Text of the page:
Security is a major factor in the segmentation of LANs into multiple VLANs. Devices in different VLANs do no overhear broadcasts and other communication with hosts that communicate on diffferent VLANs.
sometimes the design goal of conserving the use of available IP subnets and the n eed to increase security by seperating devices into many small VLANs conflicts. the Private VLAN feature addresses this issue.
Private VLANs allow a switch to separate ports as if they were on different VLANs, all while consuming only a single subnet on the network.
A common implementation of this would be used for multitennant offerings for a service provider, a single router and switch are installed in a multitenant location and a single subnet can be segmented across multiple private VLANs so they cannot communicate directly with one another.
Conceptually Private VLANs are partitions of a given VLAN into an arbitrary number of non-overlapping sub-VLANs, or secondary VLANs. This partitioning is invisible to the outside world which only still has visibility of the primary VLAN. Secondary VLANs will still use this primary VLAN to communicate to the outside world however internally all secondary VLANs will be on different and unique VLAN IDs.
Secondary VLANs have two types: community VLANs and isolated VLANs.
Ports assigned to the same community VLAN can communicate between each other directly but cannot communicate with any other VLAN.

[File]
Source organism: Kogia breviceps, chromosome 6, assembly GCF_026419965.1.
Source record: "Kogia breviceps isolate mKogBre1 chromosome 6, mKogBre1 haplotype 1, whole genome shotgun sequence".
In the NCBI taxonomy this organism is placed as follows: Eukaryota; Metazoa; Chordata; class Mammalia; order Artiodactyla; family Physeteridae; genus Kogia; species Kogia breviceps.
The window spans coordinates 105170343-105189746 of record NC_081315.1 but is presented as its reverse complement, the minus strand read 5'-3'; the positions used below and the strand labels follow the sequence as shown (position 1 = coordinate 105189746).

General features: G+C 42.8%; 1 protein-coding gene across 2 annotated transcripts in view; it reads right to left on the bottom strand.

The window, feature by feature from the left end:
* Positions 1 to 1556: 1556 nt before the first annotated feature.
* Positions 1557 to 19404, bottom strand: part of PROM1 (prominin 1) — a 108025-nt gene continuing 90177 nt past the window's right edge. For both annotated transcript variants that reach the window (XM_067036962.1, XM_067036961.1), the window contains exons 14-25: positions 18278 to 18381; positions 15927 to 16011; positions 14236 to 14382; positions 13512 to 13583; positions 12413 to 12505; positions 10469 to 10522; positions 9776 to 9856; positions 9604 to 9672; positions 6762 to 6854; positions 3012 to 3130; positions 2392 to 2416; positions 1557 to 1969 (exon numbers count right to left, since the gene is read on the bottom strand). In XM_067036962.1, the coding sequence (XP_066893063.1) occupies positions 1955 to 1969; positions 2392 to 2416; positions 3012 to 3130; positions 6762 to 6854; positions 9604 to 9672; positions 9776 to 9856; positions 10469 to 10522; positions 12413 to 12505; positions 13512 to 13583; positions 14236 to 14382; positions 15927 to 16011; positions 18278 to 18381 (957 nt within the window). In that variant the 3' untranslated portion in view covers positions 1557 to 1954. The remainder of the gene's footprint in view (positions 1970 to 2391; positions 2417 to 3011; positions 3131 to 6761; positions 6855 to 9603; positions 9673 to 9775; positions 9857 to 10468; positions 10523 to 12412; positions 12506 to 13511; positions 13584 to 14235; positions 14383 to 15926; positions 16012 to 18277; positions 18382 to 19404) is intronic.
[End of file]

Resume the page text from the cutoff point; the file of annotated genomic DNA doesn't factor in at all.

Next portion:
Ports assigned to an isolated VLAN can neither communicate with each other or with any hosts on any other VLAN. This would necessitate only a single VLAN for isolated use, since multiple VLANs for isolated use would make no sense.
A primary VLAN can be associated with zero or more community VLANs and with only one isolated VLAN. A secondary VLAN can only be associated with exactly one primary VLAN.
A Promiscuous port is not associated with any particular secondary VLAN, instead it is associated to a corresponding primary VLAN itself. A device connected to a promiscuous port can communicate with all devices in all secondary VLANs associated with the primary VLAN and vice versa.
There are two common misconceptions with Private VLANs and trunks. The first relates to tagging, its incorrectly believed that VLANs use double tags on trunk ports including the private vlan and primary vlan tag. That is not the case, instead private VLANs are associated to primary VLANs and are tagged with their private VLAN as they pass through the trunk.
the second misconception relates to trunk port types, there are actually two special types of trunk ports with respect to Private VLANS. They are Promiscuous VLAN Trunk (PVLAN) and Isolated PVLAN trunks.
These types of trunks usage are limited to specific scenarios.
The promiscuous VLANtrunk port rewrites the secondary VLAN ID into the primary PVLAN ID upon sending a frame. when a frame is received no tag manipulation is performed. Also no tag manipulation is performed for frames in ordinary VLANs.
The second type of trunk is the Isolated PVLAN trunk, this trunk type rewrites the primary VLAN ID into the isolated secondary VLAN ID upon sending a frame. When a frame is received, no tag manipulation is performed, also no tag manipulation is performed for frames in ordinary VLANS.